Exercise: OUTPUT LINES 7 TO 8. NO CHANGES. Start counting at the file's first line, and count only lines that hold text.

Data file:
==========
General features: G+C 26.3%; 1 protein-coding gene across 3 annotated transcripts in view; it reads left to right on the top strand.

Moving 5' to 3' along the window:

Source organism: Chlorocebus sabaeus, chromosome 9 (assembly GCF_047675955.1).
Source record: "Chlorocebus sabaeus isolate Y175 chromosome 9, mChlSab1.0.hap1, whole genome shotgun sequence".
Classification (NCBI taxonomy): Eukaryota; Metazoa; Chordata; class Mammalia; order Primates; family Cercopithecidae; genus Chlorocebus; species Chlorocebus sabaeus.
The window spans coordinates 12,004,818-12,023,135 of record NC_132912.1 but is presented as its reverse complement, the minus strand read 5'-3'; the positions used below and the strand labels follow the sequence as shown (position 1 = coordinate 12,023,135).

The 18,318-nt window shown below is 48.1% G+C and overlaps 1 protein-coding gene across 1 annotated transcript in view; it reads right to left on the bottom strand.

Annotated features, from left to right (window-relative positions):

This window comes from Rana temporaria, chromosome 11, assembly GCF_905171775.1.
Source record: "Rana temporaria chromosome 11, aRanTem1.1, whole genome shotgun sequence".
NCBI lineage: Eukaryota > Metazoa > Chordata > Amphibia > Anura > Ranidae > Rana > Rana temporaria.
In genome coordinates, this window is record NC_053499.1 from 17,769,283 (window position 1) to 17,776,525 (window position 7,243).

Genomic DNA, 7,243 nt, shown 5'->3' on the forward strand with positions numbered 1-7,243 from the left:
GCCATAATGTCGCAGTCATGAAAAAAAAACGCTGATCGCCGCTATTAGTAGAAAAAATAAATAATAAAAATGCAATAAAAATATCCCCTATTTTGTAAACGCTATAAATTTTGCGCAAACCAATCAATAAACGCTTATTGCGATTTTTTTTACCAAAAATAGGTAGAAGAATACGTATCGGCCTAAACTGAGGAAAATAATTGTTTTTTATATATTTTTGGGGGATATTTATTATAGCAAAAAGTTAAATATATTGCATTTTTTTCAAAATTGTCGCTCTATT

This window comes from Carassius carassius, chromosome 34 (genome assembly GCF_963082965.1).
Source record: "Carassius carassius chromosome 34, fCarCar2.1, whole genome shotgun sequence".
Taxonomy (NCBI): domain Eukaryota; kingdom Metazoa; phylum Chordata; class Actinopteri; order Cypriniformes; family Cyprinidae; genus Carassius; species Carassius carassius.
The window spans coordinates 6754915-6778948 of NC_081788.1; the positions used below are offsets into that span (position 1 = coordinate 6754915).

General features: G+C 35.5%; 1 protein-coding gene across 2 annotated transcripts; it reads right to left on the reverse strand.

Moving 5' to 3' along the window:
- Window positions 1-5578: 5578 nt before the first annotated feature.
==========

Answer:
The 18,318-nt window shown below is 48.1% G+C and overlaps 1 protein-coding gene across 1 annotated transcript in view; it reads right to left on the bottom strand.

Annotated features, from left to right (window-relative positions):